WRAL Investigates

N.C.'s no-bid contract for diabetes equipment sparks protest

Posted December 17, 2009

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— A stack of dozens of protest letters show the amount of unhappiness over a decision by the North Carolina Department of Health and Human Services to award a company a $30 million no-bid contract for diabetes equipment.

The WRAL Investigates team obtained copies of the complaints through a public records request. The letters target DHHS and Prodigy, an upstart diabetes equipment company that was awarded the contract.

State's $30M no-bid contract under fire State's $30M no-bid contract under fire

Pharmacists, diabetes educators and competing companies raised numerous concerns about DHHS’ decision to pick Prodigy Diabetes Care, LLC as the sole source diabetes equipment provider for North Carolina Medicaid patients.

The Advanced Medical Technology Association wrote a letter to Gov. Bev Perdue to express "strong concern with the process" to issue the no-bid contract.

"While we understand the cost containment pressures, it appears that in an effort to expedite a sole-source supplier contract, the Division has denied other manufacturers the opportunity to submit bids, which could provide the state as well as patients with a better value," wrote Thomas Tremble, associate vice president of state government relations.

Kim Hanchette, president of the Research Triangle Association of Diabetes Educators, said "Prodigy meters were not only under the radar, they were off the radar."

Hanchette says diabetics become attached to specific monitoring equipment.

“Well, they’re just different,” she said. She believes forcing change to a new, virtually unknown product raises the prospect for problems. “It will probably just result in a lot of people testing less often, which of course is dangerous.”

DHHS Secretary Lanier Cansler said he was forced to cut his budget and estimated that the Prodigy contract will save the state more than $4 million.

“We understand that other companies, people used to other products, will be resistant to change. We don't have a lot of choices right now,” he said.

The state sought speed and savings in signing Prodigy, but federal court records show a rocky business history for the company's owners.

Ramzi Abulhaj and Rick Admani previously owned Vitalcare based in Miami. The diabetes equipment company was sued for patent infringement. After a settlement, a judge threatened to put the men in prison if they kept selling questioned products.

Vitalcare eventually filed for bankruptcy. Then, the trustee in charge of the reorganization sued claiming millions of dollars were transferred to other companies.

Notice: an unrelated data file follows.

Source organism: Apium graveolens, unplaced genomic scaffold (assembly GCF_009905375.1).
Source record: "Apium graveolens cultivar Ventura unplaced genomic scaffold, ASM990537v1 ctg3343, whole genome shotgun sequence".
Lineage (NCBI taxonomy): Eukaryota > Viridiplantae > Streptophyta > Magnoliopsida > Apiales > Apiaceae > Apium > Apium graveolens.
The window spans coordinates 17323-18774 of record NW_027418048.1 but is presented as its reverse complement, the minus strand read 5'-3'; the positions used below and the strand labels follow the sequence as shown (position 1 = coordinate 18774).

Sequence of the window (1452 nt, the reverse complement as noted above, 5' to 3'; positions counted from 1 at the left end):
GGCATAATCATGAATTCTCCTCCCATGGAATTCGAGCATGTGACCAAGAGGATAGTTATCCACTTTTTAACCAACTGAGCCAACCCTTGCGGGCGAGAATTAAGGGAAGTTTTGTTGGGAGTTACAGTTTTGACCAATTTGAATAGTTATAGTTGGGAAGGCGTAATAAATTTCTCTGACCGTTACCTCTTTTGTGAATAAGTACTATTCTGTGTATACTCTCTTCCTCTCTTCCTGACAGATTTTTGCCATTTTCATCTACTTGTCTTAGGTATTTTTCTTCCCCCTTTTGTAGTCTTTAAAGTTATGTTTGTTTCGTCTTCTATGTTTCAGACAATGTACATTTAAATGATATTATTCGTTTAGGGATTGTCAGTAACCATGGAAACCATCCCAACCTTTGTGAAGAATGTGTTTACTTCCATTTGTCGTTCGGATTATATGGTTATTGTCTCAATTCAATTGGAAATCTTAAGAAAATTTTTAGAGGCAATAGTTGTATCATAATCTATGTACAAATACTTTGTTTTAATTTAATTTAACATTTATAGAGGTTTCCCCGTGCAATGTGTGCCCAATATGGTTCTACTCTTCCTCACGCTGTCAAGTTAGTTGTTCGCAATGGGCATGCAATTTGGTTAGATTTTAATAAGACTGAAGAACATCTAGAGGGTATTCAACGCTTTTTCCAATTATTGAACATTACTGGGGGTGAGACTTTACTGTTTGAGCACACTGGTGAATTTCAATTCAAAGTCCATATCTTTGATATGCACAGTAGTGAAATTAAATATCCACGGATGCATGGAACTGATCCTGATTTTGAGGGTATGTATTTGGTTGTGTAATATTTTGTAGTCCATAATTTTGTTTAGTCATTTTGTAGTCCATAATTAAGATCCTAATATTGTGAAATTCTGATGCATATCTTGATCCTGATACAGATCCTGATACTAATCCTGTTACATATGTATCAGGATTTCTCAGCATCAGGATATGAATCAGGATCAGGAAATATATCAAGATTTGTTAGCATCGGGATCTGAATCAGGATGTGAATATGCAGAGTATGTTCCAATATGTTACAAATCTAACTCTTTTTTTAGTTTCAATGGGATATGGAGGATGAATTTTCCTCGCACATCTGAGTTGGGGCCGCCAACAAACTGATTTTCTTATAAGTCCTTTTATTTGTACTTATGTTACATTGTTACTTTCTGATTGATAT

“There were a lot of cash transfers back and forth, which really raises a red flag for a trustee,” said Raleigh bankruptcy attorney David Warren, who isn’t involved in the case. “Absolutely, they should look behind it. That would be prudent.”

When asked if his department has done due diligence to investigate the company, Cansler said he has “been assured that the references have been checked about the product and the availability of product and the quality of product and everything is fine.”

“Have we checked all the history of the individuals who may own the company and background? I don't think we have,” Cansler said. “That is not something we would normally do. We're worried about now.”

During their legal fights, the owners started new businesses in Charlotte. Recently, Prodigy's affiliate company, Diagnostic Devices Inc., was named the area's fastest-growing private company after announcing it was bringing more than 100 new jobs to the state.

“That had nothing to do with them getting this contract,” Cansler said.

The WRAL Investigates team examined Prodigy's 27-page contract with the state and found one page with five blank boxes and the vice president of sales' signature at the bottom.

The document requires an explanation for any unchecked boxes, which Prodigy officials left blank.

When WRAL brought it to DHHS officials' attention, they called it an "oversight" and contacted Prodigy. Company officials filled out the page but still left blank a box about fiscal health. They explained that the company started in 2009 and would be audited at a later time.

In a statement to WRAL News, Prodigy spokesman Pete Bosak said jealous competitors have stirred unwarranted criticism.

“Our billion-dollar competitors of course are going to complain, as they could not match our quality, technology, ease of use and prices and thus were not awarded a contract,” Bosak said. “That is to be expected. And our competitors no doubt were behind some of the letters of concern, written by medical professionals, at their urging.”

As for Vitalcare, Bosak said the company “is defunct and has no impact whatsoever on Prodigy." Despite the past settlement, he called the patent-infringement suit "false." He also disputed the transfer and said it was "a mistake and the money was returned."

Secretary Cansler said he hears all the controversy about the no-bid contract, but he's focused on the future.